I would LOVE to teach at the U of A, grow roots in Edmonton and all, but there's absolutely no way I'll do it if wages go down.
 

thommyjo

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I don't know about the nurses, but for the university professors, I can assure you that's the case. Both me and my wife are in the academia (hell, I grew up in it, both of my parents and two of my grandparents are/were University professors), and the line of thought I gave you is the dominant amongst all of our friends, colleagues, teachers, etc... I'd say our sample is large enough, and diverse enough, that it's more than just anecdotal.

And it's not just the current employees that we need to worry about. If we're not able to keep attracting people from the best universities to the U of A (and the U of C, for that matter), we'll fall behind and, instead of rise to a top tier global university (a path that the U of A has been trailing), it'll become a second, maybe third tier, local and irrelevant university, and the impacts of this, for the city and the province, long term, are terrible.

I know for a fact that, as much as I love Edmonton, if after I finish my PhD someone offers me 90k here or at UBC or U of T, I'll be packing for Toronto or Vancouver, as the chances of getting funding for better research, having access to more resources and more visibility there will make my career all that much more fulfilling and prosperous. That and the prospect of higher wages in the future, etc...

To be 100% honest, a competitive tenure track position, anywhere, has to be paying. AT LEAST 120k Canadian (roughly 100k US) for it to attract new PhDs graduating from a top university, otherwise, you can expect the candidate pool to have lower quality. It essentially has to account for the 10 to 14 years of studying, student loans, working long hours (sometimes more than a full time job) with a pay that is barely minimum wage, staying out of the job market for about a decade more than those who went straight to work after undegrad... It you're starting your professional life with a PhD, at 30, after sacrificing what usually are the most productive years of your career, all to get the required formation, you can't expect to be paid less than a guy that dropped off of high school to work on the oil rigs (and who has the wages indirectly subsidized by government tax breaks to some of the most lucrative companies ever).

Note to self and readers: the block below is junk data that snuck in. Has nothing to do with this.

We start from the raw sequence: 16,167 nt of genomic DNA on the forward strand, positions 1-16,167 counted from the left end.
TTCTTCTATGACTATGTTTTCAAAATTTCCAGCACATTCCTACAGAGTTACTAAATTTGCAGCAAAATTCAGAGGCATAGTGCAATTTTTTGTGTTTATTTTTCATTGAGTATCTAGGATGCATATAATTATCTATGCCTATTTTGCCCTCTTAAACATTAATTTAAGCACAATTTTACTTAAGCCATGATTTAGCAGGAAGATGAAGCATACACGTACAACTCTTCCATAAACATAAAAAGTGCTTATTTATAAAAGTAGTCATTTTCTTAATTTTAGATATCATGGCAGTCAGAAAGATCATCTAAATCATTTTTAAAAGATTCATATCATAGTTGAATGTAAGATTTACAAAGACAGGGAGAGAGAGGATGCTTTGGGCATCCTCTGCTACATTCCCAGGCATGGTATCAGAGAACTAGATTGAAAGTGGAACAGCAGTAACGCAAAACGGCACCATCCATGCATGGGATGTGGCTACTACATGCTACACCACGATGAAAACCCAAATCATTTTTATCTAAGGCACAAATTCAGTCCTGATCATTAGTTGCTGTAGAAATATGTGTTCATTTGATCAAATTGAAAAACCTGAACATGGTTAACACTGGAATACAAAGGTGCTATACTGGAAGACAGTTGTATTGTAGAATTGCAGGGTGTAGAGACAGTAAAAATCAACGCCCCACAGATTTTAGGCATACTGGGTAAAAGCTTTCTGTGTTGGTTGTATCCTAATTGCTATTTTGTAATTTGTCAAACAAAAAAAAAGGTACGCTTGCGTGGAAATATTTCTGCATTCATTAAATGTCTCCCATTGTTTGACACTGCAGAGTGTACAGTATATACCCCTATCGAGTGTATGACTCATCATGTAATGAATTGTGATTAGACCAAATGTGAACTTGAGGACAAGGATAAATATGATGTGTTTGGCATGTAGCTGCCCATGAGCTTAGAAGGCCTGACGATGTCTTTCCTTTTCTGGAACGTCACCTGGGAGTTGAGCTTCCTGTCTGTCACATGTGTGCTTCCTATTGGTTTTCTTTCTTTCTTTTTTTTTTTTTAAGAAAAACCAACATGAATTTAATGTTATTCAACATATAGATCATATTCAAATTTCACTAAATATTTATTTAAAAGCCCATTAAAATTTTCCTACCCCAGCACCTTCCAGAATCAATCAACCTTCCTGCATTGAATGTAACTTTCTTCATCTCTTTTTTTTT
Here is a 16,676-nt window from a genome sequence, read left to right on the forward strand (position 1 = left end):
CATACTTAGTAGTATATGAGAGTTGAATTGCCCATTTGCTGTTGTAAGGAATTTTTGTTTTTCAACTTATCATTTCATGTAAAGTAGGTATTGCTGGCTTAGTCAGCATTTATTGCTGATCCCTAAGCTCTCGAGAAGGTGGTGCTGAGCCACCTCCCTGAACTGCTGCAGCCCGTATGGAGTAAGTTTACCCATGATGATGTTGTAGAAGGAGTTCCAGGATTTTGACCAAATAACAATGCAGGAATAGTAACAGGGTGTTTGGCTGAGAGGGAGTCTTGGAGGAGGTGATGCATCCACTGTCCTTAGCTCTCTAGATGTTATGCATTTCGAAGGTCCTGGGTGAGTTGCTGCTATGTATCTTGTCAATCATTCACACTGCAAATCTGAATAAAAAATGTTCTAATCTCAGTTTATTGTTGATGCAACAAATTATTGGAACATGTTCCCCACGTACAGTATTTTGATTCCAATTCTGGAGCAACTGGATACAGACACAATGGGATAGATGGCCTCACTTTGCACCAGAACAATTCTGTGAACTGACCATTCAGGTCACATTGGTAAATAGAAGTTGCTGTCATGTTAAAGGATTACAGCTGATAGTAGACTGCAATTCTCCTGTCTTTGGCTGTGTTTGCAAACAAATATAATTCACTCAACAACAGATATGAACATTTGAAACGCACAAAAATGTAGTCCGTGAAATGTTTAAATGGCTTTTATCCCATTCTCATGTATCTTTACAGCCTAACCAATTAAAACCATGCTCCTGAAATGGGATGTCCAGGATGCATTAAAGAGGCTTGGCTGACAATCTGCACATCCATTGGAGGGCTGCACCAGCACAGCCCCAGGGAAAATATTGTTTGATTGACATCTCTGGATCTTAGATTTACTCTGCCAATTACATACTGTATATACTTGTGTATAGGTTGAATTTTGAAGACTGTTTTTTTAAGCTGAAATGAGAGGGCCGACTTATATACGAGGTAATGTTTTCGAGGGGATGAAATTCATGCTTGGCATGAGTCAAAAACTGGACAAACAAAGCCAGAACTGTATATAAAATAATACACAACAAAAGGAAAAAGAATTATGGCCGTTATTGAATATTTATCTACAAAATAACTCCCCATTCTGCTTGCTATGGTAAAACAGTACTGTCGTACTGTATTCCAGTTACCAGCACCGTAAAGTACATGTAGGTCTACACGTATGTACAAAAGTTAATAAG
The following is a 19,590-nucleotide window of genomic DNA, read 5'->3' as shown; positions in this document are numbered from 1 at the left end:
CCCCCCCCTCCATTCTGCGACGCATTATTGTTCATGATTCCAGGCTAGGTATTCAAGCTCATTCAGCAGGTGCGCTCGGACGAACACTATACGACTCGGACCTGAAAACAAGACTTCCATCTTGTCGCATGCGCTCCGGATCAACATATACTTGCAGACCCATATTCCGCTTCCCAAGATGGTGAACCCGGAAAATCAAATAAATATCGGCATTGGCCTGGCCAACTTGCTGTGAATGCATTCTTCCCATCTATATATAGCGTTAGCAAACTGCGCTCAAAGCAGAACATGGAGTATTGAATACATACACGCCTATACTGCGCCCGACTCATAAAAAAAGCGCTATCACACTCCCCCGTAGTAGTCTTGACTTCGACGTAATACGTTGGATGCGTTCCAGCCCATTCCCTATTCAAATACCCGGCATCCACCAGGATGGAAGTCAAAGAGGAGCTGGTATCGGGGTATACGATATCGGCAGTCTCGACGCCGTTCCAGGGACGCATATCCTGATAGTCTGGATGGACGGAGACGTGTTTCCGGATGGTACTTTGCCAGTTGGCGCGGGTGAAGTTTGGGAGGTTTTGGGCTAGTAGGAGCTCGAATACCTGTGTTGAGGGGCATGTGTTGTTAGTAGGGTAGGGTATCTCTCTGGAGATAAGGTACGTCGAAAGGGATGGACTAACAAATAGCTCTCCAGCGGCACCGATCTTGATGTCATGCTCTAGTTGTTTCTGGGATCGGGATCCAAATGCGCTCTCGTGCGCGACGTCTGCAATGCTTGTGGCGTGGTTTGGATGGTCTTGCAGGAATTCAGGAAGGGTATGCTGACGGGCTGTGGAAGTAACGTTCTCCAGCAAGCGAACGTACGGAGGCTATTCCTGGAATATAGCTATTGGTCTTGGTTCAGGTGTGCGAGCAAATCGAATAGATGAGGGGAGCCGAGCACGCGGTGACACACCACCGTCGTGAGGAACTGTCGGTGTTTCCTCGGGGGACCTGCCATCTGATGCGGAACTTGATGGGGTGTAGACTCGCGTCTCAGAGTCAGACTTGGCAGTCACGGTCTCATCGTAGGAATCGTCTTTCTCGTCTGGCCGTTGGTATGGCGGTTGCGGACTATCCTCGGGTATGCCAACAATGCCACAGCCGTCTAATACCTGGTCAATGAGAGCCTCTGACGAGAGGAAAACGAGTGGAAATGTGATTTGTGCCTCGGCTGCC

I frankly wouldn't sell myself so cheap after all of the hardwork and sacrifices that getting a PhD involves and I assure you I am not the only one.
I would LOVE to teach at the U of A, grow roots in Edmonton and all, but there's absolutely no way I'll do it if wages go down.
There are also thousands of jobs that are not competitive prof jobs though. All the admins and regular employees. There's still no justification that our per student cost be 30-50% more than other top schools...

Many of my friends are already choosing macewan over UofA because the tuition is basically half. I almost died when I found out accounting and nursing at macewan, which still get you great jobs, is like 6-7k a year vs 11-12k at the UofA.

So there's both sides. Need to attract profs, but also need to attract students. So where are the expenses being cut or revenues raised? I think efficiencies can be found in a notoriously bloated org like the U.
 

Edmonchuk

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There are also thousands of jobs that are not competitive prof jobs though. All the admins and regular employees. There's still no justification that our per student cost be 30-50% more than other top schools...

Many of my friends are already choosing macewan over UofA because the tuition is basically half. I almost died when I found out accounting and nursing at macewan, which still get you great jobs, is like 6-7k a year vs 11-12k at the UofA.

So there's both sides. Need to attract profs, but also need to attract students. So where are the expenses being cut or revenues raised? I think efficiencies can be found in a notoriously bloated org like the U.

U of A is in top 5 best universities in Canada and in 101-150 best universities in the world! It is absolutely logical that the tuition is much higher than in MacEwan. You actually can't compare them. U of A is much more than just a bachelor nursing program.
 

thommyjo

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U of A is in top 5 best universities in Canada and in 101-150 best universities in the world! It is absolutely logical that the tuition is much higher than in MacEwan. You actually can't compare them. U of A is much more than just a bachelor nursing program.
242217088_10158472881432076_1438306372266855696_n.jpeg

Is it logical to be higher than provinces with multiple higher ranked unis?